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Friday, August 11, 2006

Amazing Gracie Needs a Home

Isn't she georgeous? She's in South Florida and she needs a home ASAP. She's 4, and her human is leaving the country. She'll do better as an 'only dog.' If you're interested, call 305-467-0831.

Do Those Things Pick Up Animal Planet?

This is Buddy from Miami: part dog, part satelite dish.

If you'd like your little precious on the blog, e-mail a picture to, and we'll put it up.

Canine Concierge

I've been meaning to put this Boston Globe story up for weeks. It's about Catie, the canine concierge at a fancy Boston hotel. She's a favorite with guests who miss their own pooches, and vie for the chance to walk her. Now, THAT'S a lucky dog. Click here for the story.

Thursday, August 10, 2006

Barbaro's Better

Having lived in Louisville for 12 years - and covered 11 Kentucky Derbies - I've kept up an interest in race horses. Like a lot of other folks, after Barbaro's spectacular win at Churchill Downs in May, I thought he'd go all the way to a Triple Crown.

Then, of course, he suffered a broken leg in one of the most heart-stopping and horrifying moments in racing history, during the Preakness. He's been on the mend but was threatened by a hoof inflammation. Now, it seems, he's making progress again and getting better. He's a real trouper.

Click here to read a story in the Baltimore Sun about Barbaro's recovery.

Interesting Cancer Study

Contagious canine cancer: Press released on a new study out of the UK.

The source of a cancer that affects dogs around the world has been traced by scientists and vets at UCL (University College London) to a single wolf or dog, which probably lived in China or Siberia more than 250 years ago. In canine transmissible venereal tumour (CTVT), the cells of the tumour itself are transmitted between dogs during sex. No equivalent form of contagious cancer exists in humans, but the new findings challenge current thinking about the nature of cancer.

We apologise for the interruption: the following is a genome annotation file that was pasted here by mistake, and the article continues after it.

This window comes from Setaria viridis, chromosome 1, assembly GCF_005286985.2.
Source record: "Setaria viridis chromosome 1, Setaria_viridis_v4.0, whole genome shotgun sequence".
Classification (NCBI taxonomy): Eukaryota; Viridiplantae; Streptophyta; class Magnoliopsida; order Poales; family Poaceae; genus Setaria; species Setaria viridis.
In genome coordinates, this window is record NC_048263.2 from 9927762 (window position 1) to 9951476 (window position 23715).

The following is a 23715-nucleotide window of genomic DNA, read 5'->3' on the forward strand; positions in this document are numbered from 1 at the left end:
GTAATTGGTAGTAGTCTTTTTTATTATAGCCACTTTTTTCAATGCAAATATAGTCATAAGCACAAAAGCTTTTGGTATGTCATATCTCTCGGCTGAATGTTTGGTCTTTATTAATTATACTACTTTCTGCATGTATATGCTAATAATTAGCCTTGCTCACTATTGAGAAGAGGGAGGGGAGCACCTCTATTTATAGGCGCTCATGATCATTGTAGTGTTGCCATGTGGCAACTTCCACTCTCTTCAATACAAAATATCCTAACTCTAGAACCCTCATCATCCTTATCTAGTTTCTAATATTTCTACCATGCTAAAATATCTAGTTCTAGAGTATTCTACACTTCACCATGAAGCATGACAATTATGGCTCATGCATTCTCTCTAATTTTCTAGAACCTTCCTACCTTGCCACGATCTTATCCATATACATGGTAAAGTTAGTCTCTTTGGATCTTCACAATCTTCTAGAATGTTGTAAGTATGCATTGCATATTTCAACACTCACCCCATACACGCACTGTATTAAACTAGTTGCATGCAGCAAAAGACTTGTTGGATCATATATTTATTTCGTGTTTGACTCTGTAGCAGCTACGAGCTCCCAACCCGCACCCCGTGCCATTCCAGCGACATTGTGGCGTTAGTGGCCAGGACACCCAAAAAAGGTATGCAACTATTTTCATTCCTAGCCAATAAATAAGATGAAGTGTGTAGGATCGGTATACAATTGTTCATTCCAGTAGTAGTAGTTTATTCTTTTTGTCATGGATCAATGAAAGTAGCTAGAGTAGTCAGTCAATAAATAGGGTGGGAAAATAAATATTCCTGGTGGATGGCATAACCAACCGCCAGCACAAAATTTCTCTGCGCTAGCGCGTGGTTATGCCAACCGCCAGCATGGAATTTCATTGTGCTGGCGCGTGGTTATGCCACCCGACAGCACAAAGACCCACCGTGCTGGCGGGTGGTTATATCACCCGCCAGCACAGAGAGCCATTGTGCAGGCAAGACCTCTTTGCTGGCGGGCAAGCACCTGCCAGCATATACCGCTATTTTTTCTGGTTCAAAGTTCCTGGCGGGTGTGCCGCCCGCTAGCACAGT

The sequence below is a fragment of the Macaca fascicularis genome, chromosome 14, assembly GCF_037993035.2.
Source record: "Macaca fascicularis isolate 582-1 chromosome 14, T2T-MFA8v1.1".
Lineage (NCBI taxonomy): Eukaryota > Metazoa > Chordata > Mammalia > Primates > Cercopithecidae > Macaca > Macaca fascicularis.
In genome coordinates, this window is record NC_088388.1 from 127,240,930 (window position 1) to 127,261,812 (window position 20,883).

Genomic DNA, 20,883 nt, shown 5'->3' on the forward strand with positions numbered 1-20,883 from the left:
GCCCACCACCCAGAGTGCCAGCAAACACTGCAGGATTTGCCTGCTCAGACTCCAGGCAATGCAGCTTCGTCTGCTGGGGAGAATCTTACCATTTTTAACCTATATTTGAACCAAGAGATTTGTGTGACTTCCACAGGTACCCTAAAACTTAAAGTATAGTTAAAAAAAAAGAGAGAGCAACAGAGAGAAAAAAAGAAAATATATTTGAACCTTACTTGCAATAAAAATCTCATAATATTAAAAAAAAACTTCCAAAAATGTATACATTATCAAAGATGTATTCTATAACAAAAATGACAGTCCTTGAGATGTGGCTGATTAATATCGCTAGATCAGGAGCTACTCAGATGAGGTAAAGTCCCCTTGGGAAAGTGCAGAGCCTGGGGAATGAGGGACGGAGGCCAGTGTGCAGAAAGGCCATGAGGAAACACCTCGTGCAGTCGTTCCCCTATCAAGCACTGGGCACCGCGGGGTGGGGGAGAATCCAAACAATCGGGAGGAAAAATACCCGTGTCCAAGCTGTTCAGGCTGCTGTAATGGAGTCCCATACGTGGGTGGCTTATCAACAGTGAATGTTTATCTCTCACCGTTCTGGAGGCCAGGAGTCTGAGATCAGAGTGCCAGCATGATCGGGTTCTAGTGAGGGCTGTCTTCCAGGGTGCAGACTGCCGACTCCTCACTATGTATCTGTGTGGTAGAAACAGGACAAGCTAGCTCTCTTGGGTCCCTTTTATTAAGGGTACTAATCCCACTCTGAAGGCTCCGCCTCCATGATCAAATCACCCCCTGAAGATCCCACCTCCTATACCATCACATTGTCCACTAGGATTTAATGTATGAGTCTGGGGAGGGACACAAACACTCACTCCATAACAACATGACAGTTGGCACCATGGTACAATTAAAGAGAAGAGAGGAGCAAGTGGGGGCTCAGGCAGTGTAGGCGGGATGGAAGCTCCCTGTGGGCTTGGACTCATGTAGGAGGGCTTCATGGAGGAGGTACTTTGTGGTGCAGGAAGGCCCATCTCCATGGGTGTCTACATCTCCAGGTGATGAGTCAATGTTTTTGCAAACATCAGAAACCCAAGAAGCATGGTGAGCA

Some human cancers such as cervical cancer may be considered to be 'catchable', as they are initiated by viruses transmitted between people - in the case of cervical cancer, by certain types of papilloma virus. What is unusual about CTVT in dogs, however, is that no virus is involved - the cancer itself is effectively passed on.

In a paper published in the journal Cell, veterinarian researcher Dr Claudio Murgia conducted forensic DNA tests on tumour tissues from 16 dogs affected by CTVT. The dogs were being treated for the cancer by vets in Italy, India and Kenya who provided the biopsies. He found that in all cases, the tumours were genetically different from the affected dog - in other words, the cancer had come from a different dog. A further analysis of 40 tumours archived in vet labs in five continents showed that the tumours were genetically almost identical and demonstrated that CTVT originally came from a single source and has since spread across the globe.

To trace this source, the UCL team worked with geneticists and computer experts in Chicago and compared the DNA in the tumours to that in specific dog breeds. They found that the cancer most likely first arose in either a wolf or an 'old' Asian dog breed such as a Husky or Shih Tzu. The number of mutations accumulated in the DNA also enabled the researchers to obtain a rough estimate the age of the disease, which came out at around 1,000 years and not less than 250 years old.